Proceedings of The 4th Global Conference on Women’s Studies
Contemporary Family Conceptions, the Impact of Law, Policy, and Culture on Contemporary Family Formations
This study aims to investigate the meaning-making of parents and children, biological and non-biological family members when families are constructed in non-traditional ways. We will be addressing families constructed with known donors, step-parents; through adoption; in polyamorous and platonic family formation, and families of choice. Through this longitudinal ethnography, we hope to uncover the journeys of different families in their family construction. We ask what social and cultural norms shape their choices; how are their choices shaped by race, religion, gender, sexual identities, cultural norms, law, and geography? How do the stories and narratives constructed by different family members vary? What weight is given to biology, law, and cultural norms? What is the impact of family conception when navigating institutions such as schooling, healthcare, travel, immigration, and benefits? Thus we ask, who counts as family? What are the roles, expectations, and meanings assigned to those in non-traditional families over time? Why do our conceptions of family matter? And what are the implications for care, social support, policy, and childhood outcomes?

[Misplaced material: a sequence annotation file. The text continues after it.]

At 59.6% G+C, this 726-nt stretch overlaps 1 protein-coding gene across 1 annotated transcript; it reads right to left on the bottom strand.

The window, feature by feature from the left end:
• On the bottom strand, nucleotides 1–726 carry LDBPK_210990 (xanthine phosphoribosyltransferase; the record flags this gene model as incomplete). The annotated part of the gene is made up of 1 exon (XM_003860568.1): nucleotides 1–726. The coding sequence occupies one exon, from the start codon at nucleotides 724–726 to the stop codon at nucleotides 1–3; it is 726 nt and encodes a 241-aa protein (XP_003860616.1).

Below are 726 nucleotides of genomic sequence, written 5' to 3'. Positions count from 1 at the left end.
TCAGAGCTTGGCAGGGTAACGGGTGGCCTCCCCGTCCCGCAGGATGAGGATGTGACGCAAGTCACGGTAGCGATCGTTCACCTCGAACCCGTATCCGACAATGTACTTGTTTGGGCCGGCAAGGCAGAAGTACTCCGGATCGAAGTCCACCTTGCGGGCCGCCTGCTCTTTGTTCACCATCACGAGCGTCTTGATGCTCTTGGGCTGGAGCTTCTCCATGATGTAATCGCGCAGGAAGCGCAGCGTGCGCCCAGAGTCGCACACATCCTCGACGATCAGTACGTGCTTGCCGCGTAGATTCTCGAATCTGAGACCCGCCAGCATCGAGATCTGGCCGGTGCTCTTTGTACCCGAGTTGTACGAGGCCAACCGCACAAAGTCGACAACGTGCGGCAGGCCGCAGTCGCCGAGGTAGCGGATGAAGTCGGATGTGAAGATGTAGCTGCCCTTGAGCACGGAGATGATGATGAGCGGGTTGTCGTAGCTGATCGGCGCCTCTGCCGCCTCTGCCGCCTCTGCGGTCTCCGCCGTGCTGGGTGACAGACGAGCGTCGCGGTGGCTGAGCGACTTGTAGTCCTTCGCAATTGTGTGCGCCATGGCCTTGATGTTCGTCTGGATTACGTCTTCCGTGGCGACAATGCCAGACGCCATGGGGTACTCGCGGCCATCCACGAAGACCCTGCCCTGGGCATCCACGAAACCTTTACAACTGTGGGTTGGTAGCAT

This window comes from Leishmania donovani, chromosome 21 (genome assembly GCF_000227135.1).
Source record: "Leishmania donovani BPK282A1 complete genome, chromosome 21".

This project is a collaborative project, directed by the principal investigator Dr Penny Harvey, an Assistant Professor in Human Sexuality Studies at the California Institute of Integral Studies. While the project will be led and administered by Dr Harvey, there are six co-collaborators at various career levels, from masters students to post-docs. Each collaborator will focus on one to two family types through this co-collaboration. Data and findings pulled from the distinct family types will be collated to gain insight into the bigger picture of how wider systems such as healthcare, family recognition law and policy, immigration law, and welfare benefits impact both family wellbeing and choices and possibilities in family construction.
keywords: Family, Policy, Gender, Sexuality